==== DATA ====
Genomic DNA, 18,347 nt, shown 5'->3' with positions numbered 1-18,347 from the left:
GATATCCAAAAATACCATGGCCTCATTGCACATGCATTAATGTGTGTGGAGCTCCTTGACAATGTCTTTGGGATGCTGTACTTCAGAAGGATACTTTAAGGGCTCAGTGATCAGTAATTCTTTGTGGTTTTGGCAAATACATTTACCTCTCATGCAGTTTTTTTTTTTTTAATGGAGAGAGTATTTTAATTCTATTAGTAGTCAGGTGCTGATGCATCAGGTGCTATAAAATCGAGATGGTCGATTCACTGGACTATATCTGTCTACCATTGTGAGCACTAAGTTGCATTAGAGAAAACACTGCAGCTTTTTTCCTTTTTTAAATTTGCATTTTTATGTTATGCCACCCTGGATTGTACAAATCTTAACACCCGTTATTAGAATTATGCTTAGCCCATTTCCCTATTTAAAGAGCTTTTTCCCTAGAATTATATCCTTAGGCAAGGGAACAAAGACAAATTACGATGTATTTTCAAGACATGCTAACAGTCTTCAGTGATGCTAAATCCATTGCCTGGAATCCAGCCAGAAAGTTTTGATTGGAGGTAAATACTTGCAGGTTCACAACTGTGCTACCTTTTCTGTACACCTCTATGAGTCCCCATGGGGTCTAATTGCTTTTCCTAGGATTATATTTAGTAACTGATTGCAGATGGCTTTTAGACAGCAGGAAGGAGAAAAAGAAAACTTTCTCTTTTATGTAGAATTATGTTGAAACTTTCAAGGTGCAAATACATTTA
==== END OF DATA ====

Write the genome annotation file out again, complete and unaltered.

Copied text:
Genomic DNA, 18,347 nt, shown 5'->3' with positions numbered 1-18,347 from the left:
GATATCCAAAAATACCATGGCCTCATTGCACATGCATTAATGTGTGTGGAGCTCCTTGACAATGTCTTTGGGATGCTGTACTTCAGAAGGATACTTTAAGGGCTCAGTGATCAGTAATTCTTTGTGGTTTTGGCAAATACATTTACCTCTCATGCAGTTTTTTTTTTTTTAATGGAGAGAGTATTTTAATTCTATTAGTAGTCAGGTGCTGATGCATCAGGTGCTATAAAATCGAGATGGTCGATTCACTGGACTATATCTGTCTACCATTGTGAGCACTAAGTTGCATTAGAGAAAACACTGCAGCTTTTTTCCTTTTTTAAATTTGCATTTTTATGTTATGCCACCCTGGATTGTACAAATCTTAACACCCGTTATTAGAATTATGCTTAGCCCATTTCCCTATTTAAAGAGCTTTTTCCCTAGAATTATATCCTTAGGCAAGGGAACAAAGACAAATTACGATGTATTTTCAAGACATGCTAACAGTCTTCAGTGATGCTAAATCCATTGCCTGGAATCCAGCCAGAAAGTTTTGATTGGAGGTAAATACTTGCAGGTTCACAACTGTGCTACCTTTTCTGTACACCTCTATGAGTCCCCATGGGGTCTAATTGCTTTTCCTAGGATTATATTTAGTAACTGATTGCAGATGGCTTTTAGACAGCAGGAAGGAGAAAAAGAAAACTTTCTCTTTTATGTAGAATTATGTTGAAACTTTCAAGGTGCAAATACATTTA